Emirati researcher develops groundbreaking algorithm to share data without breaching privacy
An Emirati researcher has developed a groundbreaking algorithm that allows vast amounts of data to be analysed without its security being breached.
PhD student Abdelrahman AlMahmoud, 29, came up with a method of looking at specific sections of encrypted data without compromising the information as a whole.
The process – known as privacy preserving analysis – means companies can now share agreed data with one another without running the risk of it being stolen or decrypted.
The breakthrough is significant because firms will be able to analyse and learn from much bigger data sets - potentially extracting more valuable information.
“Companies wishing to analyse the data they and others hold first agree on the parameters of what they hope to achieve by studying it,” said Mr AlMahmoud.
“Once that’s done we prepare the data in a particular way that preserves the necessary properties within it to run an analysis while it stays encrypted.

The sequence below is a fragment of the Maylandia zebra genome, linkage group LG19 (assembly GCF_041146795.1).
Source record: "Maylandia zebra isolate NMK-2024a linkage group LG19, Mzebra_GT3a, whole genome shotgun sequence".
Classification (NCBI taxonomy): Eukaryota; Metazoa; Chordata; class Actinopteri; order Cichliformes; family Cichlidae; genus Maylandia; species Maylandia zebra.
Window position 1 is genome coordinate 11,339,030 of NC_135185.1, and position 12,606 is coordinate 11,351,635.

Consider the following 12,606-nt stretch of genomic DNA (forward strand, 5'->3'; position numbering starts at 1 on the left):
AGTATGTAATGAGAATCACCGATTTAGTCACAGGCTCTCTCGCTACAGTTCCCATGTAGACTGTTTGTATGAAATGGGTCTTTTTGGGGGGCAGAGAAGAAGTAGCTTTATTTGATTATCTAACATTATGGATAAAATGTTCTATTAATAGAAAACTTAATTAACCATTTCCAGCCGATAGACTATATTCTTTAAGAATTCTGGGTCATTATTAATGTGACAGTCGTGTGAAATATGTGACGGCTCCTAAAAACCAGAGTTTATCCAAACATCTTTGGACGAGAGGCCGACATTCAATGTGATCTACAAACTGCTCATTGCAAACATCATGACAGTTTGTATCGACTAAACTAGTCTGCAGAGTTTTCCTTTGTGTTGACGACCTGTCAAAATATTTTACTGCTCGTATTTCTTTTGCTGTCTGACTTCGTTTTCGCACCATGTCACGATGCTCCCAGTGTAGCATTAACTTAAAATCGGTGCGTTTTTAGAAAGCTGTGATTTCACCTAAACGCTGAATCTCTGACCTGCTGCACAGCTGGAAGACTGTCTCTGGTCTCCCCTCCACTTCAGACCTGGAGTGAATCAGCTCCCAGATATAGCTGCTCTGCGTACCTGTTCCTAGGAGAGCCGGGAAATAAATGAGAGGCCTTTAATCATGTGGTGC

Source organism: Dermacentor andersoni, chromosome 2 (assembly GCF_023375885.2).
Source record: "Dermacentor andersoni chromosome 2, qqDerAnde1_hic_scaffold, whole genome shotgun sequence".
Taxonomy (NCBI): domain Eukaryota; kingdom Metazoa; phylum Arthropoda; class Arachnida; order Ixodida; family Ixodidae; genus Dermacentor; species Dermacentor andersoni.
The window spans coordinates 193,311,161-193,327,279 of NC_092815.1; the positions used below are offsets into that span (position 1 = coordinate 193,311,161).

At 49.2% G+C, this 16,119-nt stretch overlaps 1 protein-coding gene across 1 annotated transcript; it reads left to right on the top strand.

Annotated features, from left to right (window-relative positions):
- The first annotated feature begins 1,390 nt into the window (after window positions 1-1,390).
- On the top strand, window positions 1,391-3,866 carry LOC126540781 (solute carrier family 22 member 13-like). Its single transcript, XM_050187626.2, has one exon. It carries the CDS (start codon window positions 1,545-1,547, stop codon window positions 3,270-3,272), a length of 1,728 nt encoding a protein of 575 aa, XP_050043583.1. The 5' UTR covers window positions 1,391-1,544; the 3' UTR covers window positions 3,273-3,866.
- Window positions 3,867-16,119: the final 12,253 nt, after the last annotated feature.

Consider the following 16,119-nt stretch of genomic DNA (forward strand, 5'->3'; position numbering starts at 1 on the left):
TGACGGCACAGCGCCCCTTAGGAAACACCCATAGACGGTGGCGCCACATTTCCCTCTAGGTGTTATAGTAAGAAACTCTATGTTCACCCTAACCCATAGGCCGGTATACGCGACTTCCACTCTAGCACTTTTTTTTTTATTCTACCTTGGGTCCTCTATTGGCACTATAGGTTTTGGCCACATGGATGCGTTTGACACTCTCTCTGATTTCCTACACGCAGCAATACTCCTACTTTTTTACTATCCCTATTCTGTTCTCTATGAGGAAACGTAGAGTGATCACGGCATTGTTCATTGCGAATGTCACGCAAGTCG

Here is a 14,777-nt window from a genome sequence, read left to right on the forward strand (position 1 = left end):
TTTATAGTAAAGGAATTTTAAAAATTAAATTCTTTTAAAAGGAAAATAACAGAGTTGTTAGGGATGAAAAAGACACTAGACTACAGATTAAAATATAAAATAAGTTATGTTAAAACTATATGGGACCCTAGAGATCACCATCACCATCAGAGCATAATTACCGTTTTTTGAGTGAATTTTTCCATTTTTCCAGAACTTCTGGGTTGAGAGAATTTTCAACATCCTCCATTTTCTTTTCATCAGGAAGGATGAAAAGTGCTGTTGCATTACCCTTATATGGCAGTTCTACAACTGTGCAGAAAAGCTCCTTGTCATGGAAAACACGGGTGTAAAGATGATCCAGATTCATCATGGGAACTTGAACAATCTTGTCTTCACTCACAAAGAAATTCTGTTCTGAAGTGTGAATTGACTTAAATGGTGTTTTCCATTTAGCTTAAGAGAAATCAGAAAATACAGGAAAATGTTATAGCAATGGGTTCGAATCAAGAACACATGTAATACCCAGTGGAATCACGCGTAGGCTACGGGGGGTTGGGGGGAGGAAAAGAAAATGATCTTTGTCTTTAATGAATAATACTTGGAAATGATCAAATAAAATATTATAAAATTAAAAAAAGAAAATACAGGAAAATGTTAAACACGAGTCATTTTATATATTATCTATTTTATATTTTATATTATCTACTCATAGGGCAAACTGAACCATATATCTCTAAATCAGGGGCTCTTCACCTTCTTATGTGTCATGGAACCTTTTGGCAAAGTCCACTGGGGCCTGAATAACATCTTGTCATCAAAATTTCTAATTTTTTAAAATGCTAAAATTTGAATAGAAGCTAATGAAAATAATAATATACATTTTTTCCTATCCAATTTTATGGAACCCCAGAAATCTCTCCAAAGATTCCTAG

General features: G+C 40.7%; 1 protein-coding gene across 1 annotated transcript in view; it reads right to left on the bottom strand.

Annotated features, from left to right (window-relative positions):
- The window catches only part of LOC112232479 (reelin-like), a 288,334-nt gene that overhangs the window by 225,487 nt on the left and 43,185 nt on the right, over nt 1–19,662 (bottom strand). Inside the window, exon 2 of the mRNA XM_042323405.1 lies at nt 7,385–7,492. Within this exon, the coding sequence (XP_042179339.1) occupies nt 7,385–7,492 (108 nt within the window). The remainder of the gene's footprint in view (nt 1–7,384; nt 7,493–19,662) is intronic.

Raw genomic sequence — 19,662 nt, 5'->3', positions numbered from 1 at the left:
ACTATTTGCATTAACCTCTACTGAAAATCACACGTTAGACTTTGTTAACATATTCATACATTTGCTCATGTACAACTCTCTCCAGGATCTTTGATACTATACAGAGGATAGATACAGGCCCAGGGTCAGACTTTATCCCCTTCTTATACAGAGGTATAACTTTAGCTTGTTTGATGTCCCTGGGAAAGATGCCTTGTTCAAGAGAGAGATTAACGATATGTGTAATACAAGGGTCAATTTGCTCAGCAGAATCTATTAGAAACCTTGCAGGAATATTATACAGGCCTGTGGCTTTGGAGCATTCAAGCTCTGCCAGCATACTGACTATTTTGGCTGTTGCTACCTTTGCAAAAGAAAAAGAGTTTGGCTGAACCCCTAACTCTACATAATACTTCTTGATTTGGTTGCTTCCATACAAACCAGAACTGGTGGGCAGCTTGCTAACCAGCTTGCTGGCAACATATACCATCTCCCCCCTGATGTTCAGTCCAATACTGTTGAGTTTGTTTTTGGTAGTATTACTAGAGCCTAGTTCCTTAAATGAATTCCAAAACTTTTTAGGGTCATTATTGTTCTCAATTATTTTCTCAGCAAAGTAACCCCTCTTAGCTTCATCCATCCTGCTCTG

“The novelty is that we don’t decrypt the data we’re sent at any point. It always remains encrypted and so always remains secure.
“There are other algorithms that do this but ours is faster and it’s using a new approach to this problem or challenge.”
Mr AlMahmoud, a student at Khalifa University and researcher at the Emirates ICT Innovation Centre, first began working on the algorithm six months ago.
Since then he and three other academics have been able to test the application in several practical scenarios, proving its effectiveness each time.
Next month, he intends to apply for a patent to protect the new algorithm, before starting the process of selling the idea internationally.
“First and foremost the system is practical,” Mr AlMahmoud said. “We’ve been able to implement it and get some very good results in real-life scenarios.
“Most other algorithms are not usable in a live application but our approach is more practical and we’re aiming to push it to the market really soon.”
Mr AlMahmoud gave an example of suspected bank fraud as an area where his algorithm can assist big business.
Currently, one bank may be reluctant to share its data with another owing to obvious privacy implications and the sensitivity of the information held.
Using his system, however, banks can agree to share very specific properties within a data set without exposing the material in full.
This can allow, for example, firms to identify fraudulent activity across the sector while keeping customers’ records encrypted and secure.
“We require a lot of data to run complex machine learning algorithms,” said Mr AlMahmoud.